|Fig.1: Did you know that the Luba and Lunda Kingdoms would hold hands while sleeping so they wouldn't float away from each other?|
|Fig.2: The Bantu migrations led to many |
cries of "Olly olly oxen free!" throughout
Central and Southern Africa.
Things didn't get off to a peaceful start though. The Luba leader, Nkongolo Mwamba, established the Luba Kingdom around 1585 simply by saying, "Okay, I'm the king now!" However one of his military men, Ilunga Mbidi, was much more popular with the Luba ladies, and Nkongolo sought to eliminate him as a potential threat. Ilunga was tipped off by the notoriously Luba looselips and fled, leaving behind his sons Kalala and Tshibinda. Nkongolo thought this was the end of the problem, but Kalala grew up to be just as suave and savvy as his father, hurting his Luba libido even more. The story goes that Nkongolo made Kalala do a ritual dance, but with the old trap of a concealed hole in the floor with spears underneath right where he was to do the big finish; Kalala avoided the trap with the Luba limbo move, making Nkongolo officially "served" (whatever that means). Nkongolo then tried the simple method of sending an army to kill him, but Kalala and his supporters fought back, and it was Nkongolo that ended up with a Luba lethal wound.
|Fig.3: Tshibinda Ilunga |
never left home to found a
new kingdom without his
The longterm success of both kingdoms was not solely due to their ability to play nice with each other, as much as their kindergarten teacher appreciated it. The Luba and Lunda established a political system unique in 17th century Africa that shared power between the king and a council of wise sagacious men (aka: old farts). The king, or balopwe, possessed a sacred right to rule from the gods above, and he in turn would become a god after he died. While that fact would make any man get a big head (just ask any North Korean Supreme Leader), the council, or bamfumus, kept the king in check and reminded them he needed to fulfill his earthly duties before he received the pleasure of having people compose chants and dance around fires in his honor. When this finally happened, the bamfumus facilitated the succession of the next king, ensuring a smoother transition than the interior-decoration-war that occurs when a new President and First Lady move into the White House. This dual-power system worked extremely well, and was soon adopted by other neighboring territories. Consider the fact that the Luba king and council worked together successfully at the same time that the English king and parliament were fighting in a civil war, and you tell me which culture was more "civilized."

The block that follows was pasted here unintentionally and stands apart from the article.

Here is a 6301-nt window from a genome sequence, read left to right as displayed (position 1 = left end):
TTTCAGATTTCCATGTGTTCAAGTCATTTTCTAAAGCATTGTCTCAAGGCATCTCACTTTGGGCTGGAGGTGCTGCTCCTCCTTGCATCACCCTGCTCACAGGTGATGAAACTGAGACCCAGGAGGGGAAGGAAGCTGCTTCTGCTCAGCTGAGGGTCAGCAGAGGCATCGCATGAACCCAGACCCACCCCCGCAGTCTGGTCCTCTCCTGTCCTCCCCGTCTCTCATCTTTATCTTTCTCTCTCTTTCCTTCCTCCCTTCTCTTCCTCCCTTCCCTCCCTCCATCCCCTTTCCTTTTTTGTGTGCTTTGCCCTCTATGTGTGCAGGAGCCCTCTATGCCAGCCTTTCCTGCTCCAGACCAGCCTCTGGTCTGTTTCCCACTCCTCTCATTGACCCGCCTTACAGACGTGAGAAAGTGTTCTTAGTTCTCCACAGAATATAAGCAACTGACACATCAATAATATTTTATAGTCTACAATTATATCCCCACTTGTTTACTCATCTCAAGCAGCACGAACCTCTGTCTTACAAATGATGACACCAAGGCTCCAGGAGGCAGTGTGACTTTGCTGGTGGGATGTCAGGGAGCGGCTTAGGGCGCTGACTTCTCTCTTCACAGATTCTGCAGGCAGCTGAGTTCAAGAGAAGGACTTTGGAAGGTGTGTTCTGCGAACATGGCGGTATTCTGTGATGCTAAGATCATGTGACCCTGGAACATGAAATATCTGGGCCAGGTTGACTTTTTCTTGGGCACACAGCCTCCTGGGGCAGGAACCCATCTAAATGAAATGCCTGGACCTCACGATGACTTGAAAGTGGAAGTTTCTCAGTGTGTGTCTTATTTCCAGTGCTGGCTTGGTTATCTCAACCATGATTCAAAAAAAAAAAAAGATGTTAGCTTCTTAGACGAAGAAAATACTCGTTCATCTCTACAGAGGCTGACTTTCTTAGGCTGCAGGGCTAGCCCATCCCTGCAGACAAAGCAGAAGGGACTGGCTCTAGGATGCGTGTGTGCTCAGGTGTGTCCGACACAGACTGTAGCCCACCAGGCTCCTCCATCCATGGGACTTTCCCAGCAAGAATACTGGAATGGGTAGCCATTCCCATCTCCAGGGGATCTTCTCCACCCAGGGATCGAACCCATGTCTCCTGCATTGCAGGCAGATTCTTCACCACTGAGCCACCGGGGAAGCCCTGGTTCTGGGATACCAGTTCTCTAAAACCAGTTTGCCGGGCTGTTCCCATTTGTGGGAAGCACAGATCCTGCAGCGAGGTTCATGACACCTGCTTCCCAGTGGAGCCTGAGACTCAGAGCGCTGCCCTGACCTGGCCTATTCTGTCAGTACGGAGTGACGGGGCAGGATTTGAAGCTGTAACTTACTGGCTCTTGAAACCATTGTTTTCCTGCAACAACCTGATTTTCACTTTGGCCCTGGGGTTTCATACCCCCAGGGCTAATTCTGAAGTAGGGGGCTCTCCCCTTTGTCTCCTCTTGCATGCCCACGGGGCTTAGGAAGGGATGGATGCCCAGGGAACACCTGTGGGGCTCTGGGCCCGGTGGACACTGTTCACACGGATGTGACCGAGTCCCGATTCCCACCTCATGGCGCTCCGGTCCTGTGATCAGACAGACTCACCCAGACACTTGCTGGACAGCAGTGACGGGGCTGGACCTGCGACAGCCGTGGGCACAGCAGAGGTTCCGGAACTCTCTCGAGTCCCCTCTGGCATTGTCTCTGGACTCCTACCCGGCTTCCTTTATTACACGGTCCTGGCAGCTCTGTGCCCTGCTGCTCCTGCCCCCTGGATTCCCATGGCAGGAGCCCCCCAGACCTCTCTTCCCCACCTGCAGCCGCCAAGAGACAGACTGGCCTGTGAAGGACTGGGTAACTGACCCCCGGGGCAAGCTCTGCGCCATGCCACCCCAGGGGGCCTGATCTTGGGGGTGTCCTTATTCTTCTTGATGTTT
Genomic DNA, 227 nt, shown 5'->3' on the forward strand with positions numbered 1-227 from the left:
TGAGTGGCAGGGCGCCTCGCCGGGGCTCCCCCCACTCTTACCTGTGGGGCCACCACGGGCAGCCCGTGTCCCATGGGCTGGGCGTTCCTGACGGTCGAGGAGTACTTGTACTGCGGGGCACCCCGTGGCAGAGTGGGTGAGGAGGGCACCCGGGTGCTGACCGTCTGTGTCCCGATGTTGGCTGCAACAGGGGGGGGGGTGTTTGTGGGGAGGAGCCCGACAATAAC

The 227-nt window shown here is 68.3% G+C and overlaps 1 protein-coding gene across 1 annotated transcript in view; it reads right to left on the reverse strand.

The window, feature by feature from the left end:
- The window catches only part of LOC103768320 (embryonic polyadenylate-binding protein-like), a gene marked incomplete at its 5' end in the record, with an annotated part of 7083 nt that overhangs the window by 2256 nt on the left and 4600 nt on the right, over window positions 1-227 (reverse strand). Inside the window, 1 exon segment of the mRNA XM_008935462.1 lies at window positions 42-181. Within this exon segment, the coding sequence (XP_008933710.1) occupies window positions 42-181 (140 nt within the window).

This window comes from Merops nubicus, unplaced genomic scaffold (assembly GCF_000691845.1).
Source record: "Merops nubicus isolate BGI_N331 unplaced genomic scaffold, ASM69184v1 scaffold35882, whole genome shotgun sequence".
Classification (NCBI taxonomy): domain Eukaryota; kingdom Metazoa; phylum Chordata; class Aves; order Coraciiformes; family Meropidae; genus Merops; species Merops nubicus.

Of course, good governance couldn't have been the only reason that the Luba and Lunda were the bee's knees. Natural resources were abundant in the Congo River Valley, and the two kingdoms used their human resources to take advantage of them. Legend tells that jack-of-all-trades Kalala Ilunga created an advanced iron forging technique that allowed them to make better tools and weapons (Kalala was obviously deemed "Most Likely to Succeed at Everything" in his yearbook). So the combination of a working political system and those persuasive pointy objects of theirs convinced many neighboring tribes that they were better off for than against the Luba and Lunda. These villages were incorporated into the ruling bureaucracy, where the chief remained in charge but answerable to the king. Oh the joys of middle management! By the 19th century, both kingdoms possessed extensive trade connections, human capital, and more recipes for sweet potato casserole to shake a well-forged spear at!
|Fig.4: Examples of art from Luba and Lunda cultures, all of which are deadly when hit over |
the head (some more than others).
|Fig.5: Belgium, a country of under 12,000 square |
miles, took control of a piece of African territory
nearly 80 times its own size. Sounds like some-
body was compensating for something...